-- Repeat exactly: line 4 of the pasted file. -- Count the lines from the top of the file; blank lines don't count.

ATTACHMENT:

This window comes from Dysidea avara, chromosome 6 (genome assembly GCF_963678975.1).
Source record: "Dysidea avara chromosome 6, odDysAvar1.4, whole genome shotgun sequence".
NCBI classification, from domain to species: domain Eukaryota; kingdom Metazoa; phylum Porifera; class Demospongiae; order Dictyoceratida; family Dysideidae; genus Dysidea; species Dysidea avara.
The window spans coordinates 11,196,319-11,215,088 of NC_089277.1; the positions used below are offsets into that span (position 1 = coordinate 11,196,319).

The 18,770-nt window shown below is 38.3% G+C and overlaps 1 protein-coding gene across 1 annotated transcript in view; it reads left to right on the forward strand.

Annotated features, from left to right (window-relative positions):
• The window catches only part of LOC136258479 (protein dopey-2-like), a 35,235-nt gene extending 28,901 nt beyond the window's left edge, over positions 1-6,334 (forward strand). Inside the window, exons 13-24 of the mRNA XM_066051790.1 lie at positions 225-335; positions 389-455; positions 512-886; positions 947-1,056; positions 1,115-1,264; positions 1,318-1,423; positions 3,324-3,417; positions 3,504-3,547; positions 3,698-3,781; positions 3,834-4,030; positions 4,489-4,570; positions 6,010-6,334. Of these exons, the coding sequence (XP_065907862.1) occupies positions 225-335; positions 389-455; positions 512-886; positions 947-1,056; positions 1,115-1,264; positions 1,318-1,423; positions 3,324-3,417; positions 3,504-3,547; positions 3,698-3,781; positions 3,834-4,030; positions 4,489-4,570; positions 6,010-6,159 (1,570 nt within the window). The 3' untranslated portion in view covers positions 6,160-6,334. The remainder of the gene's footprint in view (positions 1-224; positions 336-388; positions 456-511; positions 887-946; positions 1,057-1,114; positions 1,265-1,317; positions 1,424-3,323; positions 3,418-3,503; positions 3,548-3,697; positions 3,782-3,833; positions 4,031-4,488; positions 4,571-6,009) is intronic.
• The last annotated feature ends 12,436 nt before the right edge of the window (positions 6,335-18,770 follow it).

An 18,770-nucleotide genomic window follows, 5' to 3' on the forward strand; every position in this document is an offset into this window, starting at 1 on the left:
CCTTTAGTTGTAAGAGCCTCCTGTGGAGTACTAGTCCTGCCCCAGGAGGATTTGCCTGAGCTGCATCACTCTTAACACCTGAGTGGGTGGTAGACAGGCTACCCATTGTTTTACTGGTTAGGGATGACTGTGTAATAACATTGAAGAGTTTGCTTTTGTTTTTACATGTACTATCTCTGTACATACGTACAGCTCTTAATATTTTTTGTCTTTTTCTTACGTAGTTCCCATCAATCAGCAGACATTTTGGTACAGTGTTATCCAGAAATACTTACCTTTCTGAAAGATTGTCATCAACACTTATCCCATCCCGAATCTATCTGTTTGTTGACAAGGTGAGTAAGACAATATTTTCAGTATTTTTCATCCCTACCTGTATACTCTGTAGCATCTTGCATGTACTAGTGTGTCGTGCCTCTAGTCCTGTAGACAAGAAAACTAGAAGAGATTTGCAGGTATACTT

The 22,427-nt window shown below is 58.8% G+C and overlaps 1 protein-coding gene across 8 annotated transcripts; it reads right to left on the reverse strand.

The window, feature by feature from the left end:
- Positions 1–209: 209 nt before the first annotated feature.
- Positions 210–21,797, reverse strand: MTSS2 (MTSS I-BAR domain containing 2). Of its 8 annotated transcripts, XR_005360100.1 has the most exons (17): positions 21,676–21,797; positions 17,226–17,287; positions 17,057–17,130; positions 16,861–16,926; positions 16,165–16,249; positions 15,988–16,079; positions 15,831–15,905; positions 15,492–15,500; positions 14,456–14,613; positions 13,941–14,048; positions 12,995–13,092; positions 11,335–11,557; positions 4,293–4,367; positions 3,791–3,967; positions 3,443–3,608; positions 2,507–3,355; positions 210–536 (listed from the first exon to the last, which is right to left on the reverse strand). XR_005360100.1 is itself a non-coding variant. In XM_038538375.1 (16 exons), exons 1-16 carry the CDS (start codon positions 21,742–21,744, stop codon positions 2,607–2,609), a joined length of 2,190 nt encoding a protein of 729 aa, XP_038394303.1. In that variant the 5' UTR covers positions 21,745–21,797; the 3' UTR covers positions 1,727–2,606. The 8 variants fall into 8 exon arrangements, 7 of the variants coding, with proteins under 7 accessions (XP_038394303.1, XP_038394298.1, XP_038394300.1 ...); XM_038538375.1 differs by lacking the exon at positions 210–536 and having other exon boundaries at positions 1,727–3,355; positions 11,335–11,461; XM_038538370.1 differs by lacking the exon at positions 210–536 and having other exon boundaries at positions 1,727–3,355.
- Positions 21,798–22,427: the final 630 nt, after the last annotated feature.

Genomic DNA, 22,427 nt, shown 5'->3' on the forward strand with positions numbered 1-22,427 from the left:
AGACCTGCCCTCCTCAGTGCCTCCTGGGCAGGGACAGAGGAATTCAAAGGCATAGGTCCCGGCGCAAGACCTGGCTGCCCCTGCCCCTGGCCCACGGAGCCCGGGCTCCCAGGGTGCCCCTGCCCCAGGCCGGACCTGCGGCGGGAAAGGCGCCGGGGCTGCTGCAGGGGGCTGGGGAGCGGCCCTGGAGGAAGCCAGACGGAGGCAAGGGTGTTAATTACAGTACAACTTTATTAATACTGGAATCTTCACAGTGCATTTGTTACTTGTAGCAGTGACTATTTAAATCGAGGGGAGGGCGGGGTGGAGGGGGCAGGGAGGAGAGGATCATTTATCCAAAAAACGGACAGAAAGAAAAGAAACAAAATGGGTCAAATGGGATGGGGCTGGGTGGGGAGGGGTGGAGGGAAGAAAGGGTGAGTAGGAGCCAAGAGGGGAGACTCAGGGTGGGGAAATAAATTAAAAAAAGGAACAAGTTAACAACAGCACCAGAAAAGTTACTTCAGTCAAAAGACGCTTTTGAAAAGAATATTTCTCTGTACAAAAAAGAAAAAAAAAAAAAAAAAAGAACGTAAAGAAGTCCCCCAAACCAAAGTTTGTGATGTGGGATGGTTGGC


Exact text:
The window spans coordinates 11,196,319-11,215,088 of NC_089277.1; the positions used below are offsets into that span (position 1 = coordinate 11,196,319).